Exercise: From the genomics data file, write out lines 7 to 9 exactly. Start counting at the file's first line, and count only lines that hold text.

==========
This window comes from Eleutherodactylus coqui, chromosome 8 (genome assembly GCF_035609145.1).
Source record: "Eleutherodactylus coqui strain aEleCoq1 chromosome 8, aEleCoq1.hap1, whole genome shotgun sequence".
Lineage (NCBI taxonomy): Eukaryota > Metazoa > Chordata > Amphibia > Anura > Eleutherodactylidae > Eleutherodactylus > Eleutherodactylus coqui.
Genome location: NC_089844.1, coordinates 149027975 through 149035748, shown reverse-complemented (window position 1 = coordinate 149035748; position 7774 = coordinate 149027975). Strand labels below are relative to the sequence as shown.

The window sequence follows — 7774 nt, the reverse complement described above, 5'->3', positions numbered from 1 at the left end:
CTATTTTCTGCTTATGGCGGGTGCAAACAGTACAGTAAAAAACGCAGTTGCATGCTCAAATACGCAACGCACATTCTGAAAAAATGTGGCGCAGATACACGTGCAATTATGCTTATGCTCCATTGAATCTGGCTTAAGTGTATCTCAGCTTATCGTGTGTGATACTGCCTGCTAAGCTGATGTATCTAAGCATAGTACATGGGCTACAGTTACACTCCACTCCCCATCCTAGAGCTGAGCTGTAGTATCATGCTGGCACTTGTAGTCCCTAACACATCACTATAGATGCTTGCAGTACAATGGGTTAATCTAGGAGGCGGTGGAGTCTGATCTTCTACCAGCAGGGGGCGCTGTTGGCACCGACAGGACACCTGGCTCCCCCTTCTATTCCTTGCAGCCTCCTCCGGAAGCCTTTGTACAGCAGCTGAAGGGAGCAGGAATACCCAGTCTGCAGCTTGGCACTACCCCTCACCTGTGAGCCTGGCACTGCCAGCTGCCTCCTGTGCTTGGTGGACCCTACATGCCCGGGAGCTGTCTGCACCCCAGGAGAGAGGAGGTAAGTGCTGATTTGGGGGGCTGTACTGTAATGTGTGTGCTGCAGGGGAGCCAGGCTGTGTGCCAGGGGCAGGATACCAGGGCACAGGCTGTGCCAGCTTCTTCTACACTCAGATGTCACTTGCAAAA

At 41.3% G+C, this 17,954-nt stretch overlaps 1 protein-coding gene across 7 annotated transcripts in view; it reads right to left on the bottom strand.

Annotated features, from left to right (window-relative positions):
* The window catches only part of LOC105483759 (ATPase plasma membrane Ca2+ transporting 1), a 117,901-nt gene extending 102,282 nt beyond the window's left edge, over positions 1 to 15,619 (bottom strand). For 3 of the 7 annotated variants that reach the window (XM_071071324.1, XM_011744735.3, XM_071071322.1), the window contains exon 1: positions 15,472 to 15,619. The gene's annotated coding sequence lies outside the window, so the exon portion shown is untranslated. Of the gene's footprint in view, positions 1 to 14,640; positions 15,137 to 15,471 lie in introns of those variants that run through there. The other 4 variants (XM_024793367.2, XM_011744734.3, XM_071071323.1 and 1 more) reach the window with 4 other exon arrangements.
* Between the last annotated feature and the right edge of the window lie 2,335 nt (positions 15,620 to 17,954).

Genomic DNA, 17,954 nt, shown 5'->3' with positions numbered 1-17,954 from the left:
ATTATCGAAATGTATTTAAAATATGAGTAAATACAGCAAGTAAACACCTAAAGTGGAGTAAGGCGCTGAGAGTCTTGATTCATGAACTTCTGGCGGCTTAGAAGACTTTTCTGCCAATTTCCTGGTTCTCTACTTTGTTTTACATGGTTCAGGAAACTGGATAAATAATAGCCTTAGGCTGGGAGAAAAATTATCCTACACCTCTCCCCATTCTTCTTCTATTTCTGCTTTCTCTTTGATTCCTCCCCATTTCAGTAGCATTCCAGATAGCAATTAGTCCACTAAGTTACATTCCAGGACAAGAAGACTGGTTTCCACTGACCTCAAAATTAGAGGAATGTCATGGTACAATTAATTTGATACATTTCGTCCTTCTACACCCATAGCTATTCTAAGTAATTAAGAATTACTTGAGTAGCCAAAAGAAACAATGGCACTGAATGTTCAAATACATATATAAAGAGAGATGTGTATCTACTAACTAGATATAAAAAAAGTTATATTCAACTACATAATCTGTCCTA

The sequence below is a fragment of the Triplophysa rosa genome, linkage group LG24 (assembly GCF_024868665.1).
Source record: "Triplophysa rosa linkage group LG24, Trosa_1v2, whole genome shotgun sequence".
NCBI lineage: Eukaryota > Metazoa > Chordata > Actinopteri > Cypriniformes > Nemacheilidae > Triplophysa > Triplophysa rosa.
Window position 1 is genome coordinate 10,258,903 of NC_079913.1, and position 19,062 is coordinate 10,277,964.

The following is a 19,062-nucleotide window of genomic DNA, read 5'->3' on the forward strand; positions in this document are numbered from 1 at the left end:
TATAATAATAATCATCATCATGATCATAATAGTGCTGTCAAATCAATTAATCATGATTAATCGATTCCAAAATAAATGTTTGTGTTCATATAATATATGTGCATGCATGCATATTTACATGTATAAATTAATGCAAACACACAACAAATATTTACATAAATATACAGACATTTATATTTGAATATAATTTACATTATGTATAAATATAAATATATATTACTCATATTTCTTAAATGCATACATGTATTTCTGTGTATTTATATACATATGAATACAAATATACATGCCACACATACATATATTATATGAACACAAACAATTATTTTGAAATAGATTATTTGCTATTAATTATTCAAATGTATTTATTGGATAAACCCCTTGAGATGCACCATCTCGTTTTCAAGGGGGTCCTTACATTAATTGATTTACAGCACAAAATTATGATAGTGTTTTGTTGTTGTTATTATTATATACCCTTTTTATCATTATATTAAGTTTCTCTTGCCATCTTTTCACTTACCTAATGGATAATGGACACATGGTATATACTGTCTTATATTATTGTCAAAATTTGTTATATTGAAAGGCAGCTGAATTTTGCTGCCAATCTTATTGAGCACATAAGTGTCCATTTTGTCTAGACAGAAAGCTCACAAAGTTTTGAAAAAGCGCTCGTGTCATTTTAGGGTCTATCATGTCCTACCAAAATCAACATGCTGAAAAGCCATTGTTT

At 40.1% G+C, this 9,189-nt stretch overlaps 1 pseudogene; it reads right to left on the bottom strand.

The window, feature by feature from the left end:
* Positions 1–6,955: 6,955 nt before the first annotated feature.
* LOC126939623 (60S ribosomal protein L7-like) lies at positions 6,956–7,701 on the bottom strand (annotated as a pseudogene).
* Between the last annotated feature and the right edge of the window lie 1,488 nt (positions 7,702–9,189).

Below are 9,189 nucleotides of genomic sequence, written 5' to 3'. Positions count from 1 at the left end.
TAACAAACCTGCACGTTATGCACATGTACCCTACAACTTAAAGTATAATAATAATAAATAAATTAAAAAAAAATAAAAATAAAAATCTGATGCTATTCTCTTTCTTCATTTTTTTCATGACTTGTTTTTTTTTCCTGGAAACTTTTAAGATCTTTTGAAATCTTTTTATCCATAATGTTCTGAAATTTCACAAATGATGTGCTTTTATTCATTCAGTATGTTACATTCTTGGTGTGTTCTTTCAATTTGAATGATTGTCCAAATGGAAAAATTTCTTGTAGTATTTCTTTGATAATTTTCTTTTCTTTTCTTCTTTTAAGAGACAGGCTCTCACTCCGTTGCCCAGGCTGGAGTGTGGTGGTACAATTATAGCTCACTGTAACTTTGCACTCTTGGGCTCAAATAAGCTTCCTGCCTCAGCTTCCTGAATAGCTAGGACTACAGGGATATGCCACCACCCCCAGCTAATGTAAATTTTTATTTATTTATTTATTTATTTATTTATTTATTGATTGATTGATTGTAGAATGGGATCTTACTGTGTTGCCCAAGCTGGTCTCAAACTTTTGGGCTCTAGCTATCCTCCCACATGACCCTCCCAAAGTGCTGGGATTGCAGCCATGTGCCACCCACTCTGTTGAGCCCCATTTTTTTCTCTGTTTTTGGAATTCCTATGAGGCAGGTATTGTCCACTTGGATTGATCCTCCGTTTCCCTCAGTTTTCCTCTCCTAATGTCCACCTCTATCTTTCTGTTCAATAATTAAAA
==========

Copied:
At 41.3% G+C, this 17,954-nt stretch overlaps 1 protein-coding gene across 7 annotated transcripts in view; it reads right to left on the bottom strand.

Annotated features, from left to right (window-relative positions):
* The window catches only part of LOC105483759 (ATPase plasma membrane Ca2+ transporting 1), a 117,901-nt gene extending 102,282 nt beyond the window's left edge, over positions 1 to 15,619 (bottom strand). For 3 of the 7 annotated variants that reach the window (XM_071071324.1, XM_011744735.3, XM_071071322.1), the window contains exon 1: positions 15,472 to 15,619. The gene's annotated coding sequence lies outside the window, so the exon portion shown is untranslated. Of the gene's footprint in view, positions 1 to 14,640; positions 15,137 to 15,471 lie in introns of those variants that run through there. The other 4 variants (XM_024793367.2, XM_011744734.3, XM_071071323.1 and 1 more) reach the window with 4 other exon arrangements.